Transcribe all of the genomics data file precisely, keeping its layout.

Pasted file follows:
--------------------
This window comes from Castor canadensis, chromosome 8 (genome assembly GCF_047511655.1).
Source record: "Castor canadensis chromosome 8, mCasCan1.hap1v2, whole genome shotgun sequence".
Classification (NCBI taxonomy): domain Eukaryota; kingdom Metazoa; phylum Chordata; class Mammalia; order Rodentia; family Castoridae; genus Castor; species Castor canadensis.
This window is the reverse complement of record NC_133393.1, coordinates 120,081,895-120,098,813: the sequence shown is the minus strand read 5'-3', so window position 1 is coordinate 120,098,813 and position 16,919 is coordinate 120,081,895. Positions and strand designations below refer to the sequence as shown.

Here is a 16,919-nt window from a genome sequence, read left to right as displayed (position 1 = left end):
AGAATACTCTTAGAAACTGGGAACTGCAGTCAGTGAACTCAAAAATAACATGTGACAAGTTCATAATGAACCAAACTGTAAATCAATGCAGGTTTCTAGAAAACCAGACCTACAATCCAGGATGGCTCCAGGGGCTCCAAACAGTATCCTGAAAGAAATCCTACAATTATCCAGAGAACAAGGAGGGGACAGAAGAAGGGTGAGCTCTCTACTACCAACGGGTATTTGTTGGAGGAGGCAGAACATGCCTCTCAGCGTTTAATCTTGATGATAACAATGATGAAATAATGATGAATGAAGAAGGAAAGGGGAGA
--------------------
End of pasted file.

This window comes from Castor canadensis, chromosome 8 (genome assembly GCF_047511655.1).
Source record: "Castor canadensis chromosome 8, mCasCan1.hap1v2, whole genome shotgun sequence".
Classification (NCBI taxonomy): domain Eukaryota; kingdom Metazoa; phylum Chordata; class Mammalia; order Rodentia; family Castoridae; genus Castor; species Castor canadensis.
This window is the reverse complement of record NC_133393.1, coordinates 120,081,895-120,098,813: the sequence shown is the minus strand read 5'-3', so window position 1 is coordinate 120,098,813 and position 16,919 is coordinate 120,081,895. Positions and strand designations below refer to the sequence as shown.

Here is a 16,919-nt window from a genome sequence, read left to right as displayed (position 1 = left end):
AGAATACTCTTAGAAACTGGGAACTGCAGTCAGTGAACTCAAAAATAACATGTGACAAGTTCATAATGAACCAAACTGTAAATCAATGCAGGTTTCTAGAAAACCAGACCTACAATCCAGGATGGCTCCAGGGGCTCCAAACAGTATCCTGAAAGAAATCCTACAATTATCCAGAGAACAAGGAGGGGACAGAAGAAGGGTGAGCTCTCTACTACCAACGGGTATTTGTTGGAGGAGGCAGAACATGCCTCTCAGCGTTTAATCTTGATGATAACAATGATGAAATAATGATGAATGAAGAAGGAAAGGGGAGA